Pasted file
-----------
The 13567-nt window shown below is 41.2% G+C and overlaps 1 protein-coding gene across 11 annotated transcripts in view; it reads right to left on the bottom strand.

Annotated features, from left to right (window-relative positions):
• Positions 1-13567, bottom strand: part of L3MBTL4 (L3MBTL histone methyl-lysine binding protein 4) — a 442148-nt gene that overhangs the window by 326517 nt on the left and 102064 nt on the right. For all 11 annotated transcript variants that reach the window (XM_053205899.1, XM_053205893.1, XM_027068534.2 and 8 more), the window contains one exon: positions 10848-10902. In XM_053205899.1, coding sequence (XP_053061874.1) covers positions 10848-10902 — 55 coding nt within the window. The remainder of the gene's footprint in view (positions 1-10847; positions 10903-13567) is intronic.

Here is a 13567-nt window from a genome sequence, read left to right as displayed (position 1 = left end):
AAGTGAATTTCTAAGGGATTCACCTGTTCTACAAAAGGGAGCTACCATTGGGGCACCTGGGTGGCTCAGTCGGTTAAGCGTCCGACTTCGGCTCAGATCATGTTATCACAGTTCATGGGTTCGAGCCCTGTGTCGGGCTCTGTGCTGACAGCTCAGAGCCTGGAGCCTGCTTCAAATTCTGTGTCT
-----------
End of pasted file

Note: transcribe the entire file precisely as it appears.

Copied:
The 13567-nt window shown below is 41.2% G+C and overlaps 1 protein-coding gene across 11 annotated transcripts in view; it reads right to left on the bottom strand.

Annotated features, from left to right (window-relative positions):
• Positions 1-13567, bottom strand: part of L3MBTL4 (L3MBTL histone methyl-lysine binding protein 4) — a 442148-nt gene that overhangs the window by 326517 nt on the left and 102064 nt on the right. For all 11 annotated transcript variants that reach the window (XM_053205899.1, XM_053205893.1, XM_027068534.2 and 8 more), the window contains one exon: positions 10848-10902. In XM_053205899.1, coding sequence (XP_053061874.1) covers positions 10848-10902 — 55 coding nt within the window. The remainder of the gene's footprint in view (positions 1-10847; positions 10903-13567) is intronic.

Here is a 13567-nt window from a genome sequence, read left to right as displayed (position 1 = left end):
AAGTGAATTTCTAAGGGATTCACCTGTTCTACAAAAGGGAGCTACCATTGGGGCACCTGGGTGGCTCAGTCGGTTAAGCGTCCGACTTCGGCTCAGATCATGTTATCACAGTTCATGGGTTCGAGCCCTGTGTCGGGCTCTGTGCTGACAGCTCAGAGCCTGGAGCCTGCTTCAAATTCTGTGTCT